Skip to main content
Open Access Publications from the University of California

Assessing the Impacts of Land-Use Change and Ecological Restoration on CH4 and CO2 Fluxes in the Sacramento-San Joaquin Delta, California: Findings from a Regional Network of Eddy Covariance Towers

  • Author(s): Knox, Sara Helen
  • Advisor(s): Baldocchi, Dennis
  • et al.

The Sacramento–San Joaquin Delta in California was drained for agriculture and human settlement circa 1850, resulting in extreme rates of soil subsidence and CO2 emissions due to peat oxidation. As a result of this prolonged ecosystem carbon imbalance where ecosystem respiration exceeded primary productivity, much of the land surface in the Delta now lies 5 to 8 m below sea level. To help reverse subsidence and convert Delta ecosystems from net carbon sources to carbon sinks, land managers have begun converting drained agricultural lands back to flooded ecosystems including wetlands and irrigated rice paddies. However, this comes at the cost of increased CH4 emissions, a much more potent greenhouse gas than CO2.

To evaluate the impacts of drained to flooded land-use change on the biosphere-atmosphere exchange of CO2 and CH4 in the Delta, I conducted a full year of simultaneous eddy covariance measurements at two conventional drained agricultural peatlands (a pasture and a corn field) and three flooded land-use types (a rice paddy and two restored wetlands). This research showed that the drained sites were large CO2 and greenhouse gas (GHG) sources. However, this study also found that converting drained agricultural peat soils to flooded rice paddies or wetlands can help reduce or reverse soil subsidence and reduce GHG emissions, despite the potential for considerably higher CH4 emissions. In particular, wetlands offer the greatest potential for reversing subsidence since both restored wetlands were large net carbon sinks.

Since natural and managed ecosystems can exhibit large year-to-year variation in CO2 and CH4 exchange, I analyzed 6.5 years of measurements from the irrigated rice paddy to investigate the factors affecting CH4 fluxes across diel to interannual timescales and quantify interannual variability in CO2 and CH4 budgets. Using wavelet analysis, I found that photosynthesis induced the diel pattern in CH4 flux, but soil temperature influenced its amplitude. At the seasonal scale, linear and neural network models indicated that photosynthesis and water levels were the dominant factors regulating daily average CH4 fluxes. However, across years, much of the variability in annual and growing season CH4 sums was driven by soil temperature. Soil temperature also strongly influenced ecosystem respiration, resulting in large interannual variability in the net carbon budget at the paddy. This study emphasizes the need for long-term, continuous measurements particularly under changing climatic conditions.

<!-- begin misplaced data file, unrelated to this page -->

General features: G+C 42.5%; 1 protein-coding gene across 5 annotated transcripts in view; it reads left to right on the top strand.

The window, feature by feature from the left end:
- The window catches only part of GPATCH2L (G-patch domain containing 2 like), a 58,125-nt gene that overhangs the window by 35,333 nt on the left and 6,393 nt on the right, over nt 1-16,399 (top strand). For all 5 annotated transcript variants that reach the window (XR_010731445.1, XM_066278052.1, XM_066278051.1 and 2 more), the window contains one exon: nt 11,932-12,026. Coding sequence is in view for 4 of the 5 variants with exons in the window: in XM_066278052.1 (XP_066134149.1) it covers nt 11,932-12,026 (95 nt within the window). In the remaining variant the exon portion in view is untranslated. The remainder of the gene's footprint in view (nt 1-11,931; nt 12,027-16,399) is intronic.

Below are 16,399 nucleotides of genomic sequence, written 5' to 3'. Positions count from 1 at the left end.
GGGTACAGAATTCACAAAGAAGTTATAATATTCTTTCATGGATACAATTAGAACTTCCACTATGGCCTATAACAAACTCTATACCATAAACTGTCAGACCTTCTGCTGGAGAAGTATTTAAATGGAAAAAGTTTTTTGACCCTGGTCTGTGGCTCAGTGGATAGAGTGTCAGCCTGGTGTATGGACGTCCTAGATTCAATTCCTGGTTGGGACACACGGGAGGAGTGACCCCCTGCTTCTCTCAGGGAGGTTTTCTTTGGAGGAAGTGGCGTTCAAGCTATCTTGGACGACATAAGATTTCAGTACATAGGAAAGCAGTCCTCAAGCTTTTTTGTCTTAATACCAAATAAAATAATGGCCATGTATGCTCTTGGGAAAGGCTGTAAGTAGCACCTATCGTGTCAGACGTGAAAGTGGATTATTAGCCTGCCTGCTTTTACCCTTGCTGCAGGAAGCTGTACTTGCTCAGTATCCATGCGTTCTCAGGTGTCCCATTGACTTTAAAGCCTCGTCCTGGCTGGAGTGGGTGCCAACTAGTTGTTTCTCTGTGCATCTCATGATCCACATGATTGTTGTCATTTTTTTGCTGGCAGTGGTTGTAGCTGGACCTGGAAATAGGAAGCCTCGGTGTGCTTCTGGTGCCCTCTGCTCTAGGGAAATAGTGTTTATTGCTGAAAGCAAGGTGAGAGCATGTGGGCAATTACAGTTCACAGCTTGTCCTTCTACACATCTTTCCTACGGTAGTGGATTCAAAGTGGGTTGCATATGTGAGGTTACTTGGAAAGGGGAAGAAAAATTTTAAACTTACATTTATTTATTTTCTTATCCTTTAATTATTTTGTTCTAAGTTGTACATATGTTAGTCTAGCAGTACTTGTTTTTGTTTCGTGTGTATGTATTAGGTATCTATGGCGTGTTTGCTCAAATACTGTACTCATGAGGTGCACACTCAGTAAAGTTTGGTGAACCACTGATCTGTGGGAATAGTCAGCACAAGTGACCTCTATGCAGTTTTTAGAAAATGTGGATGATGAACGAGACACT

With a growing interest in including wetlands in carbon markets worldwide due to their ability to accumulate large amounts of carbon, there is a need for models that can accurately and cheaply predict wetland CO2 and CH4 fluxes. In the final chapter of this dissertation, I combined eddy covariance CO2 fluxes measurements, flux footprint analysis, and near-surface (i.e. digital cameras) or satellite remote sensing data to investigate the potential of using the light use efficiency approach to accurately and cost-effectively model photosynthesis in wetland systems. Through this analysis, I showed that digital camera and Landsat imagery can be used to model carbon uptake in wetlands, providing inexpensive means of monitoring carbon cycling in these environments that can be used in carbon markets.

By measuring trace gas exchange across multiple sites for multiple years, this dissertation provides new and important insights on the impacts of land use change in the Delta, improves our understanding of factors influencing CO2 and CH4 fluxes from agricultural and restored wetlands across diel to interannual timescales, and presents cost-effective and accurate ways of estimating photosynthesis in restored wetlands by combining flux measurements with near-surface and satellite remote sensing. This work helps bridge understanding between biometeorology, biogeochemistry and climate policy, and provides valuable information to help inform management decisions regarding carbon and water management of the Delta.

Main Content
Current View